Tomorrow, we are in court again. After years of trying, Clive has identified three Colombians who were really behind the murders. It was a cartel hit. They admit it, but for some reason the prosecutors won’t believe them. Why would Colombians lie for us? We have the real assassins’ records, and there are 19 unmatched prints found at the crime scene. I just don’t understand why the prosecutors oppose us testing them. What are they afraid of? It is disgusting. I wonder how they can sleep at night. I hope they can sleep.

One of the prosecutors said that this case won’t finish until Kris is dead. But that’s not true. It won’t finish until the truth is told.

Marita Maharaj is married to Krishna Maharaj, who was sentenced to death in 1987 for the 1986 murders of the Moo Youngs. His sentence was commuted in 2002, but he still faces life in prison, and is not eligible for parole until he is 101 years old. Marita can be contacted through Reprieve, at info@reprieve.org.uk.

Krishna Maharaj has been in prison since 1986. Photo: Getty
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Donald Trump is the Republican nominee. What now?

So a Clinton-Trump general election is assured – a historically unpopular match-up based on their current favourability ratings.

That’s it. Ted Cruz bowed out of the Republican presidential race last night, effectively handing the nomination to Donald Trump. “From the beginning I’ve said that I would continue on as long as there was a viable path to victory,” Cruz said. “Tonight, I’m sorry to say it appears that path has been foreclosed.”

What foreclosed his path was his sizeable loss to Trump in Indiana. Cruz had bet it all on the Hoosier State, hoping to repeat his previous Midwest victories in Iowa and Wisconsin. He formed a pact with John Kasich, whereby Kasich left the anti-Trump field clear for Cruz in Indiana in return for Cruz not campaigning in Oregon and New Mexico. He announced Carly Fiorina as his vice-presidential nominee last week, hoping the news would give him a late boost.

It didn’t work. Donald Trump won Indiana handily, with 53 per cent of the vote to Cruz’s 37 per cent. Trump won all of the state’s nine congressional districts, and so collected all 57 of the convention delegates on offer. He now has 1,014 delegates bound to him on the convention’s first ballot, plus 34 unbound delegates who’ve said they’ll vote for him (according to Daniel Nichanian’s count).

That leaves Trump needing just 189 more to hit the 1,237 required for the nomination – a number he was very likely to hit in the remaining contests before Cruz dropped out (it’s just 42 per cent of the 445 available), and that he is now certain to achieve. No need to woo more unbound delegates. No contested convention. No scrambling for votes on the second ballot.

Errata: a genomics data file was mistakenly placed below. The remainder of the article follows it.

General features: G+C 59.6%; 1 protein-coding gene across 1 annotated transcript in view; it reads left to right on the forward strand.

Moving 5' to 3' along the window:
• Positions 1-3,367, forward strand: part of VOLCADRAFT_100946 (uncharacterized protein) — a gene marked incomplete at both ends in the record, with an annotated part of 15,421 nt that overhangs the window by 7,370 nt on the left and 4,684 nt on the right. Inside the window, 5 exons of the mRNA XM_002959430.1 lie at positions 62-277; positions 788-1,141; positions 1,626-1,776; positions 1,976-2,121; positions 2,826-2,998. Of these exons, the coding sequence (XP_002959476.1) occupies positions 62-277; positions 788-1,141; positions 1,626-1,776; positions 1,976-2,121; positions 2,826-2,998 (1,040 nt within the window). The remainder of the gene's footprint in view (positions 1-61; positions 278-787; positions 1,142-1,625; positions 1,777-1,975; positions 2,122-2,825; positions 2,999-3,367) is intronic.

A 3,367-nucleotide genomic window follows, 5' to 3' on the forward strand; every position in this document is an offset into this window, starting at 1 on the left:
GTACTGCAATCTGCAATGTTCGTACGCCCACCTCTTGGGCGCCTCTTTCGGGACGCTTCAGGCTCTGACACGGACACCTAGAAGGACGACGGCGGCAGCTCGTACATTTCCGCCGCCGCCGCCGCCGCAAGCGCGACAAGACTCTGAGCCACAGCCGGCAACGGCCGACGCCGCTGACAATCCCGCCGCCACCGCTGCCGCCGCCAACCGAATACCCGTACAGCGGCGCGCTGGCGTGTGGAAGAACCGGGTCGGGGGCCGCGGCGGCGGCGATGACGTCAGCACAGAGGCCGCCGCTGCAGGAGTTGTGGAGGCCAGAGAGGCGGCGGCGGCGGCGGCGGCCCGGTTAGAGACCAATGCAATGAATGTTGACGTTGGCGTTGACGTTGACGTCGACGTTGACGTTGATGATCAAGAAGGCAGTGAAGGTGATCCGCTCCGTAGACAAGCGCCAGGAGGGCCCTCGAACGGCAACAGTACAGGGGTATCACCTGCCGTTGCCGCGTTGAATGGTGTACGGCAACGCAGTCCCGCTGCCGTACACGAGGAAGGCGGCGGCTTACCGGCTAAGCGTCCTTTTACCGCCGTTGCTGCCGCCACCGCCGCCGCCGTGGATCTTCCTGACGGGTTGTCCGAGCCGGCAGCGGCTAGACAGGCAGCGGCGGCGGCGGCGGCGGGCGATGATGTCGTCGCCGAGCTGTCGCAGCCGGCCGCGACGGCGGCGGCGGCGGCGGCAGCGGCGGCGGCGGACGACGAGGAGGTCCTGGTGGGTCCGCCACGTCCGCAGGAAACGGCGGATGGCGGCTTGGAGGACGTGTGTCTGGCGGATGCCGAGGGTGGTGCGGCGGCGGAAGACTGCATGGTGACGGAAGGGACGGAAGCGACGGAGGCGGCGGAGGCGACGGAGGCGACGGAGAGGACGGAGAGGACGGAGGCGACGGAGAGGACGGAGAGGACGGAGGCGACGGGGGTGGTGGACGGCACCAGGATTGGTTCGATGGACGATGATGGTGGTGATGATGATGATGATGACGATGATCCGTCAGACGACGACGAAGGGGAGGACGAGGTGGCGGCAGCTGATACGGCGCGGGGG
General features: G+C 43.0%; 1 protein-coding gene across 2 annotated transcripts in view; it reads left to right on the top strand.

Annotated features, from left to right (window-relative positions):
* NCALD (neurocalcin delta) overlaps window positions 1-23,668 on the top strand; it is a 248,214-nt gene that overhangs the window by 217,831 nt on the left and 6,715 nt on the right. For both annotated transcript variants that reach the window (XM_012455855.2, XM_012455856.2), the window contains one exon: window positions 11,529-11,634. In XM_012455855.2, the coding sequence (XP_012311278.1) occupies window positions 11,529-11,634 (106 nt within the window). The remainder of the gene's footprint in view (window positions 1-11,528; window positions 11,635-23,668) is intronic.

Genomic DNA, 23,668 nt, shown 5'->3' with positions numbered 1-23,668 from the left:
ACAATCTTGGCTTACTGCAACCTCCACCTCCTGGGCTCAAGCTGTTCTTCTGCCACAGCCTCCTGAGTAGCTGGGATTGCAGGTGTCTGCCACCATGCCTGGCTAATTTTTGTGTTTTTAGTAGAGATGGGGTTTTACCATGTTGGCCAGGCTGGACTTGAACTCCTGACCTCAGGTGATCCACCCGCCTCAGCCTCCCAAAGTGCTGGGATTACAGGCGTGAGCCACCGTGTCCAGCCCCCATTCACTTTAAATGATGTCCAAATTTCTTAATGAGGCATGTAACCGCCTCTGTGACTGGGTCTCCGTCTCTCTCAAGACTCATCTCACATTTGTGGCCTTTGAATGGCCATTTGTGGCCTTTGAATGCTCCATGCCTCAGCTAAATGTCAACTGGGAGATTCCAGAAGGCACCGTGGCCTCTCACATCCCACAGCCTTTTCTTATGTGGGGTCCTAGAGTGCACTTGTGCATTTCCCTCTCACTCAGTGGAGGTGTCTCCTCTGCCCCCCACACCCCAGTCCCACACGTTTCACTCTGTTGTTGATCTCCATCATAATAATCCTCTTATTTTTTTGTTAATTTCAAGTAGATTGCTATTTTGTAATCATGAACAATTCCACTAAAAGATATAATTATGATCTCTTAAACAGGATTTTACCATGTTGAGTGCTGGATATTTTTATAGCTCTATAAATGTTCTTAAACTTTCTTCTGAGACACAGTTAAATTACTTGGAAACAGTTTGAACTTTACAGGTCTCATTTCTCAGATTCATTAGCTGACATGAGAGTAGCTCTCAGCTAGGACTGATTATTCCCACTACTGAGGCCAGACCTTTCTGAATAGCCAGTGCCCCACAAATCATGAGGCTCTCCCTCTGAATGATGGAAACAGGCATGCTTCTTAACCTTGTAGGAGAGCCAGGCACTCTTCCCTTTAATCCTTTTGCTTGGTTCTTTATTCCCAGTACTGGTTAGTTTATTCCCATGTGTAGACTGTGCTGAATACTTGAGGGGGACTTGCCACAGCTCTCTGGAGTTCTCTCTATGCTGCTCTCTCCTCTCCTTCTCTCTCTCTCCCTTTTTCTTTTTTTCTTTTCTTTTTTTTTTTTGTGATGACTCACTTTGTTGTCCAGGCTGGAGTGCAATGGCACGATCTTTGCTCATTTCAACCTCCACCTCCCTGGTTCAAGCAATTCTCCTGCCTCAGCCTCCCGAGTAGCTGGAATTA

Though Bernie Sanders narrowly won the Democratic primary in Indiana, he’s still 286 pledged delegates short of Hillary Clinton. He isn’t going to win the 65 per cent of remaining delegates he’d need to catch up. Clinton now needs just 183 more delegates to reach the required 2,383. Like Trump, she is certain to reach that target on 7 June when a number of states vote, including the largest: California.

So a Clinton-Trump general election is assured – a historically unpopular match-up based on their current favourability ratings. But while Clinton is viewed favourably by 42 per cent of voters and unfavourably by 55%, Trump is viewed favourably by just 35 per cent and unfavourably by a whopping 61 per cent. In head-to-head polling (which isn’t particularly predictive this far from election day), Clinton leads with 47 per cent to Trump’s 40 per cent. Betting markets make Clinton the heavy favourite, with a 70 per cent chance of winning the presidency in November.

Still, a few questions that remain as we head into the final primaries and towards the party conventions in July: how many Republican officeholders will reluctantly endorse Trump, how many will actively distance themselves from him, and how many will try to remain silent? Will a conservative run as an independent candidate against Trump in the general election? Can Trump really “do presidential” for the next six months, as he boasted recently, and improve on his deep unpopularity?

And on the Democratic side: will Sanders concede gracefully and offer as full-throated an endorsement of Clinton as she did of Barack Obama eight years ago? It was on 7 June 2008 that she told her supporters: “The way to continue our fight now, to accomplish the goals for which we stand is to take our energy, our passion, our strength, and do all we can to help elect Barack Obama, the next president of the United States.” Will we hear something similar from Sanders next month? 

Jonathan Jones writes for the New Statesman on American politics.